Gari Donn asks why more families are choosing an independent school
Anyone who lives in certain parts of Scotland, with children aged 11, will know the meaning of the question: "Well, have you decided yet?" Frequently, this is followed with: "I hear JaneAngusCallum is going to send AmandaFergusLorna to . . . ." There will be a pause, a slight hesitancy, and then: "Yes, we have thought about it too". We are, of course, in the months of the discussion about the independent school. Nowhere else - barring perhaps certain parts of the London area - does this discussion take such force and hold such interest to otherwise well adjusted parents.
I came across the phenomenon when I moved into a Scottish city suburb with two toddlers. While waiting for the Pickfords van to arrive, I took the 18-month-old, in buggy, to the local shops. Browsing at overspill "antiques" on a pavement I was approached by the shopkeeper, engaged in conversation and within three minutes - I kid you not - was asked to which school I intended to send this little tot.
Eight years on and my eldest 11 years old, I find myself revisiting those first cameo comments. Why do parents who have so carefully supported their local primary school find it impossible to maintain that support when faced with entry to secondary school? What goes through their minds, as parents swiftly swap schools, educational communities and often educational philosophies?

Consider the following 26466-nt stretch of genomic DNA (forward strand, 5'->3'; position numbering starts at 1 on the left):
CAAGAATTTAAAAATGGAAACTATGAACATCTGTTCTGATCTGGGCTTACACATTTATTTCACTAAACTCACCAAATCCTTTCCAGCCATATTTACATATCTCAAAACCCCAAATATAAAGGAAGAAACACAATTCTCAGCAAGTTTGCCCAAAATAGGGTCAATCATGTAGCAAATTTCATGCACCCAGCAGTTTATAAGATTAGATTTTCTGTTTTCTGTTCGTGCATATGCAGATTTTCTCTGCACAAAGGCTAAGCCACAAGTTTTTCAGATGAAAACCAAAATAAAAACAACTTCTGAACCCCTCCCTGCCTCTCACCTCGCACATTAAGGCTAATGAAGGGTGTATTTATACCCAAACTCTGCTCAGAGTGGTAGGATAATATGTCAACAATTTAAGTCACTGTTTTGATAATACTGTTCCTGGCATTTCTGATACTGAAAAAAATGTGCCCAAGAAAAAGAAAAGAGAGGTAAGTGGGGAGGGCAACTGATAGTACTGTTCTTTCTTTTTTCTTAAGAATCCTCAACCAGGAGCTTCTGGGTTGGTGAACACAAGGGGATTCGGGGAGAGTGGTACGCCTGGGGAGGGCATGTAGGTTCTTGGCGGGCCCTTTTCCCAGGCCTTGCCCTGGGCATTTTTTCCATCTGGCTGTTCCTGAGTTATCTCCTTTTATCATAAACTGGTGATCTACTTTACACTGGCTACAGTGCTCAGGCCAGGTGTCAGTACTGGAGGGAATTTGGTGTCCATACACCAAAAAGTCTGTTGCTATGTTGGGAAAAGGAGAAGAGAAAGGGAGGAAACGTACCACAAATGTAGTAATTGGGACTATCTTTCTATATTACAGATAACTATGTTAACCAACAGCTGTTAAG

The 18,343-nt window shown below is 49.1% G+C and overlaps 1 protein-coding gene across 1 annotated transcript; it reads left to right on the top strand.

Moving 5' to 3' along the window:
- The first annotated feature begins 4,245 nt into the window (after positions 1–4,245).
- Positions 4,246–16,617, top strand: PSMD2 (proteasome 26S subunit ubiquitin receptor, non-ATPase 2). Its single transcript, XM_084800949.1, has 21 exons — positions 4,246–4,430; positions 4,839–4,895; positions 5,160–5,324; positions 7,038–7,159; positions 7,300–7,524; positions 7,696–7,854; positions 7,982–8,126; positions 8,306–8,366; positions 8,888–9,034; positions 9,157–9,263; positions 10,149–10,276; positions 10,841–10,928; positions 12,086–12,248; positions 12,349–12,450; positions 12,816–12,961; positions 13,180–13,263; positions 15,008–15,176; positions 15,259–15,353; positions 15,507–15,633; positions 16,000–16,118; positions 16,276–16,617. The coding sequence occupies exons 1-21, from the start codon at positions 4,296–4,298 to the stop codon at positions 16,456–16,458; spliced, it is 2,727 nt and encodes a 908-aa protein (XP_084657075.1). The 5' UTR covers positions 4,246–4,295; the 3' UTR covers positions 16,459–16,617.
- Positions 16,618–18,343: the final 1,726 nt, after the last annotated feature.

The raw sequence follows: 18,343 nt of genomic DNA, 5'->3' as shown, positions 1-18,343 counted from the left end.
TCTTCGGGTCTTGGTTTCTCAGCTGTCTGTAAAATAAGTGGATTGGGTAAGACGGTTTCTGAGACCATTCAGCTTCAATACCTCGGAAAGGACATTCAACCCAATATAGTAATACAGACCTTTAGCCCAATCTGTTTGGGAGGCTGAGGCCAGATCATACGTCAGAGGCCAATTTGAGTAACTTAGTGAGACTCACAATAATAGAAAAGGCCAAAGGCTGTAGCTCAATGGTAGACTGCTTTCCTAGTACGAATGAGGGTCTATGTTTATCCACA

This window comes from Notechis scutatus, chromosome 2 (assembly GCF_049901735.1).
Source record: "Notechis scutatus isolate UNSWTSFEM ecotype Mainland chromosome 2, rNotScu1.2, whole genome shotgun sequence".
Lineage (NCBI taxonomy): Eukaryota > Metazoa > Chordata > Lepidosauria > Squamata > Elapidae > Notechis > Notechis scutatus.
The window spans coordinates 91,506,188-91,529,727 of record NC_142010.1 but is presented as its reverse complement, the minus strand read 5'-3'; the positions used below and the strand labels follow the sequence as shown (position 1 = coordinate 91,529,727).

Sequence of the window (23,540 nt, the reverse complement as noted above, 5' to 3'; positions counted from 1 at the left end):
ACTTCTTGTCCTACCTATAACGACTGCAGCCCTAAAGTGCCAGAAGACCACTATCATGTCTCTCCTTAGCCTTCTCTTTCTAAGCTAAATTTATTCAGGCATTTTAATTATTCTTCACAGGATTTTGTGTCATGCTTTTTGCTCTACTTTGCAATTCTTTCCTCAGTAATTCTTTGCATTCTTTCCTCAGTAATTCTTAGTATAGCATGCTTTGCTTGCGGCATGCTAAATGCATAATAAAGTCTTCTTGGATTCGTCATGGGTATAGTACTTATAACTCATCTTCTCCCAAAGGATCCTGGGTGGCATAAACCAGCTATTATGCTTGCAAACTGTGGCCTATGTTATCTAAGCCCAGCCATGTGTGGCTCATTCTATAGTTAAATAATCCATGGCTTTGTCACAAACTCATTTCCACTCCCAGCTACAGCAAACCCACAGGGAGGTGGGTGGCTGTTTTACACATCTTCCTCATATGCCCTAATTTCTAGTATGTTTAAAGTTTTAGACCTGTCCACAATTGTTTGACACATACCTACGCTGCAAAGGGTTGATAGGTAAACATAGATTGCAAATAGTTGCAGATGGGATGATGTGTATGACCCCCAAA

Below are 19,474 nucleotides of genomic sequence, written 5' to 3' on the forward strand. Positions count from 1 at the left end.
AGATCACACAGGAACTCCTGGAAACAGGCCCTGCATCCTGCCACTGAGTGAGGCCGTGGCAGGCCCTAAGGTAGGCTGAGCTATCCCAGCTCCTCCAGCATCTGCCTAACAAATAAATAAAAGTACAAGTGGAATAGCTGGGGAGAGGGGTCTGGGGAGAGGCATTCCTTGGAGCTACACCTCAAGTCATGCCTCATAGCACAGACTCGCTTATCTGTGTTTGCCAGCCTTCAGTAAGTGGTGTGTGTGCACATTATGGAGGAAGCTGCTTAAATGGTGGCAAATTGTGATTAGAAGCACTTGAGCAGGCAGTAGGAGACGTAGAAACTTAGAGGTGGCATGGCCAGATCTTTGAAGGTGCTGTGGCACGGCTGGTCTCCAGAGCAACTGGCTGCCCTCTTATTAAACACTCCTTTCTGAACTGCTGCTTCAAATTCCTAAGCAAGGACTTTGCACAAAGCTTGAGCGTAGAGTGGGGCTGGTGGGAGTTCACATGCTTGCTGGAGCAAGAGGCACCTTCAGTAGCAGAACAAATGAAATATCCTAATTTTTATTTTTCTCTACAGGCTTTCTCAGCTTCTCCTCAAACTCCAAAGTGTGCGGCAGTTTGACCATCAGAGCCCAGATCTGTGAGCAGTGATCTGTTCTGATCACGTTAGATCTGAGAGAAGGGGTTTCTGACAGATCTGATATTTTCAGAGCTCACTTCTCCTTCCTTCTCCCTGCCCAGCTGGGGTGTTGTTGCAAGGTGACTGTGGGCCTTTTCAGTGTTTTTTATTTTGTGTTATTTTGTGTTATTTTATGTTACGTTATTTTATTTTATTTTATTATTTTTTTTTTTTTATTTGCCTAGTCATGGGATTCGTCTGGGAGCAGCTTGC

In Edinburgh, this situation is particularly acute. More than 23 per cent of the city's children will move into the independent sector post-11. For many this will mean leaving friends of seven years, neighbourhoods they have known and areas of familiarity. The children will have undertaken a number of tests and probably have been party to a whole range of discussions within the family. The latter, with all their emotional and psychological baggage, we can only guess at.
What, I wondered, do parents hope to gain from this transfer? Elizabeth Maginnis, convener of Edinburgh's education committee, is quite definite: "Their gains are imagined - there are many state secondaries doing as good a job, and better, than the independent sector. If you look at the league tables you will see our secondaries coming at the top. We have as good an academic record as these private schools."
For many parents, Mrs Maginnis suggests, there is the historical legacy of where parents themselves were educated, plus a "snob factor": "I hear it time and again. When about to go into employment (not necessarily in Edinburgh) interviewers ask, 'which school did you go to?' or, more frequently, 'I see you went to'."
Mrs Maginnis is alarmed at this tendency to support the independent sector. "The schools of the new council have to attract a cross-section of children. We can't have the most affluent 20 per cent, even 25 per cent, going elsewhere. We have to reach and be agreeable to as many as possible, while recognising that 6 per cent of parents in England and Wales, and elsewhere in Scotland, send their children to private schools. That is a huge difference from the situation in Edinburgh."
Through a number of meetings with a sample of such parents, I raised these and related questions. The results indicate a thoughtful, perhaps over-thoughtful, absorption in a wide range of educational issues. Obviously finance must play a part, yet these are not super-affluent parents. Indeed, most dreaded the expense.